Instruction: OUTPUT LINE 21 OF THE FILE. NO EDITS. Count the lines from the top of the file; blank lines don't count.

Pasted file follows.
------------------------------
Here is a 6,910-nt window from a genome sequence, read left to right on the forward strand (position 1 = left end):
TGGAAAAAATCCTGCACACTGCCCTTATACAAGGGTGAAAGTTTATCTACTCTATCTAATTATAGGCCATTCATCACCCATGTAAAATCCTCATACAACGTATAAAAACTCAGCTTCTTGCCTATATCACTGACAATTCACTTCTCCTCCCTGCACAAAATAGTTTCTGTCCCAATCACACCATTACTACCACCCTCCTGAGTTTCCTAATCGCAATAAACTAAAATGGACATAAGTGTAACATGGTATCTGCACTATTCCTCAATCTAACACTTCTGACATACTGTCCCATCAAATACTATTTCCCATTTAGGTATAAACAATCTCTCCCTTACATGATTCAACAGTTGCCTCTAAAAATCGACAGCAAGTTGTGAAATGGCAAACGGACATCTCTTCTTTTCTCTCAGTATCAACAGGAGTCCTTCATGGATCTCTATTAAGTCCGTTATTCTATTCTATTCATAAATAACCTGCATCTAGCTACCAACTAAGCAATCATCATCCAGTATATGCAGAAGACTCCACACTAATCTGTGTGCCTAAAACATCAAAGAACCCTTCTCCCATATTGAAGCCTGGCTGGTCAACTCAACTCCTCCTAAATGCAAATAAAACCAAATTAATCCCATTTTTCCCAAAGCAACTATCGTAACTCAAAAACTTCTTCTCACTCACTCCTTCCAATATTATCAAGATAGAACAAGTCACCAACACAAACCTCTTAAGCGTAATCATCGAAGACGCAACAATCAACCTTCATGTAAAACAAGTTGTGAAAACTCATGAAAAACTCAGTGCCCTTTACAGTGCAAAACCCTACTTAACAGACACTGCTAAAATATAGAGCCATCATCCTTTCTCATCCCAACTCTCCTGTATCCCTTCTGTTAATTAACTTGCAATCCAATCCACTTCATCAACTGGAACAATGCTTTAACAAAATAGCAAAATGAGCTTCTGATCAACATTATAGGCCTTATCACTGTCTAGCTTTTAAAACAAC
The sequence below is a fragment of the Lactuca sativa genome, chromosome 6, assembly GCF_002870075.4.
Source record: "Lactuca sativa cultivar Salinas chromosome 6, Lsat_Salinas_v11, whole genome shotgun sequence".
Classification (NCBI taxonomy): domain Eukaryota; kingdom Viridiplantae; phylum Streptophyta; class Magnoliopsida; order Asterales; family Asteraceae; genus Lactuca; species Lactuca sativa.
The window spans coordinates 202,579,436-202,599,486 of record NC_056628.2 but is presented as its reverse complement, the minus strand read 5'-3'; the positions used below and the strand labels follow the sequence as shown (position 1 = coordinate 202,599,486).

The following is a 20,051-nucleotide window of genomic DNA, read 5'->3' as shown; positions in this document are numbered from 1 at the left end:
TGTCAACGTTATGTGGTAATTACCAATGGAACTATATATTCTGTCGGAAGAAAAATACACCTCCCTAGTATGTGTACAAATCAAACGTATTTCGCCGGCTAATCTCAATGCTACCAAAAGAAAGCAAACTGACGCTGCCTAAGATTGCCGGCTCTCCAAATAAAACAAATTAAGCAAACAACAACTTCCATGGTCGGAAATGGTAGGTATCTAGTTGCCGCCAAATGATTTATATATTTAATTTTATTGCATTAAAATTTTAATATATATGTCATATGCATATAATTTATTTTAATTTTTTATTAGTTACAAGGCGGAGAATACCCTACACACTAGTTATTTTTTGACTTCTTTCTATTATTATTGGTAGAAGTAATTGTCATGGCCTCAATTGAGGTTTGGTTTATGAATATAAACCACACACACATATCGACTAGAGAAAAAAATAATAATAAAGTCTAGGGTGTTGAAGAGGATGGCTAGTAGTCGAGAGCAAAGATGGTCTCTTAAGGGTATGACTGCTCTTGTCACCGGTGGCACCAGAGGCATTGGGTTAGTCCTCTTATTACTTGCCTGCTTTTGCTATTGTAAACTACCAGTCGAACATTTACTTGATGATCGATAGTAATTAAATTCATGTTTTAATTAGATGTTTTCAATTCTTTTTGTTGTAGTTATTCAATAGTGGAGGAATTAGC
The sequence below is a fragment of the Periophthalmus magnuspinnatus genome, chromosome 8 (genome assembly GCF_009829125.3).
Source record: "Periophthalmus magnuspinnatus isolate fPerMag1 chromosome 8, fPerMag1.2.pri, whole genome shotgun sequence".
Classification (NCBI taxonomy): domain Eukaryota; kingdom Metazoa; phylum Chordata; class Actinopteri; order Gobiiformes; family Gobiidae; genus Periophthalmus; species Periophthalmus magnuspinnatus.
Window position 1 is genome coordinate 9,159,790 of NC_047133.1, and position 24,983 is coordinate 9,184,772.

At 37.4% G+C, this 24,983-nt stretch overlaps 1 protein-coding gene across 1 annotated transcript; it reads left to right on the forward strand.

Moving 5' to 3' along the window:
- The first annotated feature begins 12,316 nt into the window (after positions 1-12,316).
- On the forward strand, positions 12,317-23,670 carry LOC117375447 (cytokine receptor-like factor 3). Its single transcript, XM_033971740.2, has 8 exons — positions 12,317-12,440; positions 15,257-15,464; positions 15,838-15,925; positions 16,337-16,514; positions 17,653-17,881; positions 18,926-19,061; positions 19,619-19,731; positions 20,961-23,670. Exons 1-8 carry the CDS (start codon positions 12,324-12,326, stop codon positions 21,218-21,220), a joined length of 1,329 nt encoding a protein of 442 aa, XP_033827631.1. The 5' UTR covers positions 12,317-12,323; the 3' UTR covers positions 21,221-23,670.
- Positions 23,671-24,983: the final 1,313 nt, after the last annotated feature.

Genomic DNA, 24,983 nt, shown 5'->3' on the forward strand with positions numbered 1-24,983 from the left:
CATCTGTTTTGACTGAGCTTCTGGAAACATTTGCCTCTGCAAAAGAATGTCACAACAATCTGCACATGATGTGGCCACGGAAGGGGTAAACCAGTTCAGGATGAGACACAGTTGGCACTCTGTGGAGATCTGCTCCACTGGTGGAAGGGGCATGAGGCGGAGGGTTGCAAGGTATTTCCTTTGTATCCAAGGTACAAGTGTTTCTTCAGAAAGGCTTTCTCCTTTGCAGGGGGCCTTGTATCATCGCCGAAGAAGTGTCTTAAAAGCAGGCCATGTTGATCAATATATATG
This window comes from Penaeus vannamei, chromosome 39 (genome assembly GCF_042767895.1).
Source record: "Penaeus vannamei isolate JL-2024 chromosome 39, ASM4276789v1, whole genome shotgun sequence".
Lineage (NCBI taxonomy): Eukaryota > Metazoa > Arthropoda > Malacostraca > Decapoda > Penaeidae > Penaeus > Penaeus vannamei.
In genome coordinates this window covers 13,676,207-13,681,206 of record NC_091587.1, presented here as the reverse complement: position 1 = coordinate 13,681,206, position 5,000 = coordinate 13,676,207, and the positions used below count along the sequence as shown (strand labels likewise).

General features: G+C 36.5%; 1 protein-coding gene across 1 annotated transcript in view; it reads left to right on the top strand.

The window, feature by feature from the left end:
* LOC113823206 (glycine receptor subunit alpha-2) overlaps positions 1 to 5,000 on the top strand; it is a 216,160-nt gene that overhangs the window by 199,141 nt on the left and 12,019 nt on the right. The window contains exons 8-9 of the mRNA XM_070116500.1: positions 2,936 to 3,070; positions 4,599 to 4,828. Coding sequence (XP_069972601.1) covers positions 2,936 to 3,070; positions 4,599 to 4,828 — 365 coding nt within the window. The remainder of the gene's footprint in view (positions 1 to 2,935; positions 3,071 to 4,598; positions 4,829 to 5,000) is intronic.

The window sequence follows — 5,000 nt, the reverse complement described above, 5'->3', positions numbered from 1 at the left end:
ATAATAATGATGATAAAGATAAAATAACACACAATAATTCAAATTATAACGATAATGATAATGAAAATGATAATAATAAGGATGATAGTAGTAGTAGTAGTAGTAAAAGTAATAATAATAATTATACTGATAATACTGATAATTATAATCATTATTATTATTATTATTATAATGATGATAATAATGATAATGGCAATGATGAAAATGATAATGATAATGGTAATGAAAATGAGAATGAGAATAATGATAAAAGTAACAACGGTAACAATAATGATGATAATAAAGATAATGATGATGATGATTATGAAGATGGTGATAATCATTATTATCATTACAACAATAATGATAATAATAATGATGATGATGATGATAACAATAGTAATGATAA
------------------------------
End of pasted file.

Source record: "Penaeus vannamei isolate JL-2024 chromosome 39, ASM4276789v1, whole genome shotgun sequence".